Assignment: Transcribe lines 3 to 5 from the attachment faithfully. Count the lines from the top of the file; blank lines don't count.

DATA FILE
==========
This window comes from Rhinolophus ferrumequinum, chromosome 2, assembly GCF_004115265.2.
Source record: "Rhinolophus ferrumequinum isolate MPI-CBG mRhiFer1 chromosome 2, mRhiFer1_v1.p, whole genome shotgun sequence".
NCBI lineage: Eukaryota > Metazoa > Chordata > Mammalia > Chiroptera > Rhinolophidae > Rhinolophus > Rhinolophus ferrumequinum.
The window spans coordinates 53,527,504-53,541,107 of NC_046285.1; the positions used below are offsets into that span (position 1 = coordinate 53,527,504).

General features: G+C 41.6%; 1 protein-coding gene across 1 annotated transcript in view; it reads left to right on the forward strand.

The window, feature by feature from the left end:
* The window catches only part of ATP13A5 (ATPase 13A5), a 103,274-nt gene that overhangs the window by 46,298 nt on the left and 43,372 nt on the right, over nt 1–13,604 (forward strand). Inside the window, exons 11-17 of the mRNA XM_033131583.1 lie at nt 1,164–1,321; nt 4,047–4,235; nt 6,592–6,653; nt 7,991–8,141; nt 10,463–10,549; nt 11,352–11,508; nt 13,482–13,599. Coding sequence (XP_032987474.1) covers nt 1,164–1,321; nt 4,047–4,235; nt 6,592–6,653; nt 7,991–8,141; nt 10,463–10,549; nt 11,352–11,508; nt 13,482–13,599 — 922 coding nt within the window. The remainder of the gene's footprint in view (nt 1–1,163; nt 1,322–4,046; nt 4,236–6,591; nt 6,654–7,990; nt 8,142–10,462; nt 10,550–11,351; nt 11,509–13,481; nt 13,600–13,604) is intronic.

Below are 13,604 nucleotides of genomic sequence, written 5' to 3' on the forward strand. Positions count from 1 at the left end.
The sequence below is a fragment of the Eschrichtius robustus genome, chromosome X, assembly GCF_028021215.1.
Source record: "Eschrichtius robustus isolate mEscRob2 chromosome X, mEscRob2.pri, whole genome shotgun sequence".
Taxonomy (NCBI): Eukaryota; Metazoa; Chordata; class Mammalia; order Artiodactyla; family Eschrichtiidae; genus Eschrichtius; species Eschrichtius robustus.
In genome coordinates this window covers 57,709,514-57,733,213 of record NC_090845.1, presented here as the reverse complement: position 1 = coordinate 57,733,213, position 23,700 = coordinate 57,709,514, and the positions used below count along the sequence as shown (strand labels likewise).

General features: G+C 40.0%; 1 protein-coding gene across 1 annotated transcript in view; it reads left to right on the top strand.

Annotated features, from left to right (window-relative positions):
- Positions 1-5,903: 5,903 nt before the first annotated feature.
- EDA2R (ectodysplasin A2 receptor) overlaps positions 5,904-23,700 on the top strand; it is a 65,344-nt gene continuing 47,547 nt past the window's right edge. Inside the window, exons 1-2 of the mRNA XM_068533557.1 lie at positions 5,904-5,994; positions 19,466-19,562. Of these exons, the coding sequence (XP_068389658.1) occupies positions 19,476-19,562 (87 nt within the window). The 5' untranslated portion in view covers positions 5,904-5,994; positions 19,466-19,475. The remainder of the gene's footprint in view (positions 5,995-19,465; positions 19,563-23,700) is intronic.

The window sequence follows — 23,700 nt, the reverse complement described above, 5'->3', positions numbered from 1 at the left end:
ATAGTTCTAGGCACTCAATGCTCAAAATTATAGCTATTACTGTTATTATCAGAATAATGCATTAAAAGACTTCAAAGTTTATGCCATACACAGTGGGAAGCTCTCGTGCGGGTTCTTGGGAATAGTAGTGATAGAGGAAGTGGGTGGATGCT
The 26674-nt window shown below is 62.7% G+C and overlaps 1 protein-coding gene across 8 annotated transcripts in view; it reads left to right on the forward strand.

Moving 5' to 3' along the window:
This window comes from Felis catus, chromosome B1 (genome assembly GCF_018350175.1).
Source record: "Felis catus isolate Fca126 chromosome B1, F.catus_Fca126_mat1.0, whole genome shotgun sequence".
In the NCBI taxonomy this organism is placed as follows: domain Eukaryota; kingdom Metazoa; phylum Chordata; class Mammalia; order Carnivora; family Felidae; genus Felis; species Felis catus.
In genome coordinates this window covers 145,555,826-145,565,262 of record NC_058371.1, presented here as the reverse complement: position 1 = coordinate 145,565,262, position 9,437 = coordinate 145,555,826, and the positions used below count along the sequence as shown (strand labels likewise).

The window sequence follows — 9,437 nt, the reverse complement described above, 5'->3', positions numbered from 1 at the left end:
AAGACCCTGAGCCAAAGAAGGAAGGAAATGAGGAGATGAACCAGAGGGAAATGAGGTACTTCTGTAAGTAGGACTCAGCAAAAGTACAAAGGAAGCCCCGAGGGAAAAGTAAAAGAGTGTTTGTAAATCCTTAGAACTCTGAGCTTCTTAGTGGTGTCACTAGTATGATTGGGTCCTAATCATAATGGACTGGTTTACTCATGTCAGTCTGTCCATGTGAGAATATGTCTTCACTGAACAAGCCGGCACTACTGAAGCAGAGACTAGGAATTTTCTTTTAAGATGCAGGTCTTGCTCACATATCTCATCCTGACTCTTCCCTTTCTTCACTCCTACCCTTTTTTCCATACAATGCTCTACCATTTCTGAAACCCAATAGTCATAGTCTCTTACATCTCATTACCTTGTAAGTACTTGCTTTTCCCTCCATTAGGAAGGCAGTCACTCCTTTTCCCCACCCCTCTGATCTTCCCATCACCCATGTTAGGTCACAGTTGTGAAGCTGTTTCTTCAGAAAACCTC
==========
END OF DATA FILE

NCBI lineage: Eukaryota > Metazoa > Chordata > Mammalia > Chiroptera > Rhinolophidae > Rhinolophus > Rhinolophus ferrumequinum.
The window spans coordinates 53,527,504-53,541,107 of NC_046285.1; the positions used below are offsets into that span (position 1 = coordinate 53,527,504).

General features: G+C 41.6%; 1 protein-coding gene across 1 annotated transcript in view; it reads left to right on the forward strand.